Wednesday, 25 March 2015

Cardinal Nichols' criticism of faithful priests is deeply disturbing

Cardinal Nichols conducting dialogue on the Synod via the press

I am deeply disturbed by Cardinal Nichols' criticism of the 461 brave priests who signed a letter upholding the unchangeable teachings of the Catholic Church on marriage and Holy Communion.

In the letter, which was published in the Catholic Herald yesterday, priests from all over England and Wales pledged to remain faithful to Catholic teaching and to offer true pastoral care to all those who find themselves in difficult situations.

A statement made by Cardinal Nichols' spokesman said:
“Every priest in England and Wales has been asked to reflect on the Synod discussion. It is my understanding that this has been taken up in every diocese, and that channels of communication have been established.”
It continued:
“The pastoral experience and concern of all priests in these matters are of great importance and are welcomed by the Bishops. Pope Francis has asked for a period of spiritual discernment. This dialogue, between a priest and his bishop, is not best conducted through the press.”
I find this statement astonishing for a number of reasons.

Firstly, Cardinal Nichols has himself used the press to indicate sympathy for views being promoted by the "radical elements" (to use Cardinal Pell's phrase) who want to dismantle Catholic teaching on marriage and the family.

I drew attention yesterday to the press conference at which Cardinal Nichols undermined Catholic teaching on the reception of Holy Communion by the divorced and "remarried".

The Cardinal also used the press to express his disappointment that the final report of the synod did not include controversial phrases originally placed in the notorious interim report. He told BBC Radio 4’s Sunday programme:

“I didn’t think it went far enough, there were three key words as far as I was concerned … ‘respect’, ‘welcome’ and ‘value’. I was looking for those words and they weren’t there and so I didn’t think that was a good paragraph.”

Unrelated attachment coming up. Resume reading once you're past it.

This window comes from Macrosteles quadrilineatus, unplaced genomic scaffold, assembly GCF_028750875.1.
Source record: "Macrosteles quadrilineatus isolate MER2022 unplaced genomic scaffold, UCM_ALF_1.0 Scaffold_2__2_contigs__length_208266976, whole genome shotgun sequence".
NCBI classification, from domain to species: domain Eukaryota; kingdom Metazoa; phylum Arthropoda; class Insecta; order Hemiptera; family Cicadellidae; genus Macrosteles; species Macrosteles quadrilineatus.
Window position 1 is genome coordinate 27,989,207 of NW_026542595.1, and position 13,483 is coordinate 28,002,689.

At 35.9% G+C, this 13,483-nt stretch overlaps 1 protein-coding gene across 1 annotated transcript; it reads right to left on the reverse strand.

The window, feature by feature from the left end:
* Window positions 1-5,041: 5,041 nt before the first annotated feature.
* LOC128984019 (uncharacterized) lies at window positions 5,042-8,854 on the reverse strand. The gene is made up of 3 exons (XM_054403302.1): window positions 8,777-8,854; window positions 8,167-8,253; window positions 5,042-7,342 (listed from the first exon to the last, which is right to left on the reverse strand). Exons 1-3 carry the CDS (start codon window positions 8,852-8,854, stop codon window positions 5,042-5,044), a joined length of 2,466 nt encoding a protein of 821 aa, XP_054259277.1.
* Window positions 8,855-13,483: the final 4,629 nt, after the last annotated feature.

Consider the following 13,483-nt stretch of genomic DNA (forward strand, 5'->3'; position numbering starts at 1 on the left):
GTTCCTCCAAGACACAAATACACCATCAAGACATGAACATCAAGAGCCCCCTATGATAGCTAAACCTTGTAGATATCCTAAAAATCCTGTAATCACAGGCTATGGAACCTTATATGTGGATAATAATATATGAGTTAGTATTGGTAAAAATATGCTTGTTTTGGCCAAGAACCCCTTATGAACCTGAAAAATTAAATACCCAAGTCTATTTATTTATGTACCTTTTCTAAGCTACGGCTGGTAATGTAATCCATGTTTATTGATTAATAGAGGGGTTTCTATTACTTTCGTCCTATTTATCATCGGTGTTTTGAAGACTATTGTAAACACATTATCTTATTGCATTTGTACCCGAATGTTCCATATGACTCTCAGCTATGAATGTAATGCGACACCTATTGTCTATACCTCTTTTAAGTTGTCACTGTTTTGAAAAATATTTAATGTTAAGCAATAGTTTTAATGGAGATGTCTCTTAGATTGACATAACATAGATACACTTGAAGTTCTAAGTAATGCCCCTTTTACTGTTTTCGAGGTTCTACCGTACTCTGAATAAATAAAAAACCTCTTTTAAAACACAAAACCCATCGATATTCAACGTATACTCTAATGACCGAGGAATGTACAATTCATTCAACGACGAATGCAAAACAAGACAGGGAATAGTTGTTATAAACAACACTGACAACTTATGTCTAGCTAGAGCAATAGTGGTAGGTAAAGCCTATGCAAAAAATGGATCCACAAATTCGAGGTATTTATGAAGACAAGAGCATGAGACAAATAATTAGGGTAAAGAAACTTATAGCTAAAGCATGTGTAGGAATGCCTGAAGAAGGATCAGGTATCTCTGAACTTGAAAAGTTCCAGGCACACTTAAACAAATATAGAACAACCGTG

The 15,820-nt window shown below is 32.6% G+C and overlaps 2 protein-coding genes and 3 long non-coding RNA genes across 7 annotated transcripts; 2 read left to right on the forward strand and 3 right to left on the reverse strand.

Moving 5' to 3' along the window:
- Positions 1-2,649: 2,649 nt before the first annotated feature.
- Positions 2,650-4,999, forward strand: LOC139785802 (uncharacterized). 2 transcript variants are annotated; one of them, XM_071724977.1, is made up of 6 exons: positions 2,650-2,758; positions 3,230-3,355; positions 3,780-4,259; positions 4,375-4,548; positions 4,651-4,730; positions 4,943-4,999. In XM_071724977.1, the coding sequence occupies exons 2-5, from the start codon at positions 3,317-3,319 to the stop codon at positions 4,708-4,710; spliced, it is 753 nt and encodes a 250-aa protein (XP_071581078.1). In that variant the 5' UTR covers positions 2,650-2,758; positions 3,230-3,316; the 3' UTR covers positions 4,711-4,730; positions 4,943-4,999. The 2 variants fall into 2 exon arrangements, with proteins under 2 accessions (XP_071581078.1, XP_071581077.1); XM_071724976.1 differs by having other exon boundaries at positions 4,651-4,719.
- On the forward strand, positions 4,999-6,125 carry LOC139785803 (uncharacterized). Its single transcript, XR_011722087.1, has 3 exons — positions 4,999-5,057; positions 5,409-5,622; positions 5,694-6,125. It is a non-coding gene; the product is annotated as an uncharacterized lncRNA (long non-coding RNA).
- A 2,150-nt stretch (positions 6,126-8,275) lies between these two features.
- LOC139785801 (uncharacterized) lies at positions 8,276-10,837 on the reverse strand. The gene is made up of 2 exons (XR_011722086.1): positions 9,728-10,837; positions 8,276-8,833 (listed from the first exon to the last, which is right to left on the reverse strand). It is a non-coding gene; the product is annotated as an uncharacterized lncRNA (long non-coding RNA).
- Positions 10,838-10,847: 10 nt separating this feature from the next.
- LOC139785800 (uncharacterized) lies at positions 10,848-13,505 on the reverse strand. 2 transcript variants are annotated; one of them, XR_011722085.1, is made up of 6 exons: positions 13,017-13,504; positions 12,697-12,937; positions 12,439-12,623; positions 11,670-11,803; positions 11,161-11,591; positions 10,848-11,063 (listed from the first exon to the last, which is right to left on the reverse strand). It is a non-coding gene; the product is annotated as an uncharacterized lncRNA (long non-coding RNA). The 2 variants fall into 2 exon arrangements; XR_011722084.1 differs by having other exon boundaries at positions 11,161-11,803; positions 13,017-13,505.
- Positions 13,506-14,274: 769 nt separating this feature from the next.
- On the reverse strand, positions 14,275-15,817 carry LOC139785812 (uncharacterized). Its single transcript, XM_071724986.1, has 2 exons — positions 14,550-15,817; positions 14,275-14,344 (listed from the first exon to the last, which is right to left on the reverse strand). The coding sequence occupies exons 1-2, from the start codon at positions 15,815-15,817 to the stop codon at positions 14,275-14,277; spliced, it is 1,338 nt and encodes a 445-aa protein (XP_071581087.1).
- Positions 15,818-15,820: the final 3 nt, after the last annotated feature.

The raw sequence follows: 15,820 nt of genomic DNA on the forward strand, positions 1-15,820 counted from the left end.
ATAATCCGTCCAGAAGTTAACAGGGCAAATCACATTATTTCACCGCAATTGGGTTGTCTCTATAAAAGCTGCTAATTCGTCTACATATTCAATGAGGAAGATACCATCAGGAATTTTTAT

He added:
“I didn’t think it was a good text because it didn’t include those words strongly enough so I wasn’t satisfied with it.”
Secondly, it is hardly surprising that priests faithful to Catholic teaching would lack confidence in the "channels of communication" that are claimed to "have been established." I also mentioned yesterday that the official document produced by Bishops' Conference of England and Wales for clergy seemed nothing other than an instrument for intimidating priests who wish to remain faithful to the Church's traditional doctrine and discipline.

Is it any surprise that these brave priests would wish to speak directly to the Catholic faithful rather than trust "channels of communication" established by the same people responsible for this truly disgraceful document?

Indeed, in their press statement an anonymous priest was quoted who alleged that priests involved in the project had been intimidated by "senior churchmen."

Thirdly, and perhaps most importantly, how can any Catholic bishop object to priests using the media to express their loyalty to the teaching of Christ and their desire to give true pastoral care to all who need it?

Catholics should be very disturbed by the Cardinal's comments; very disturbed indeed.

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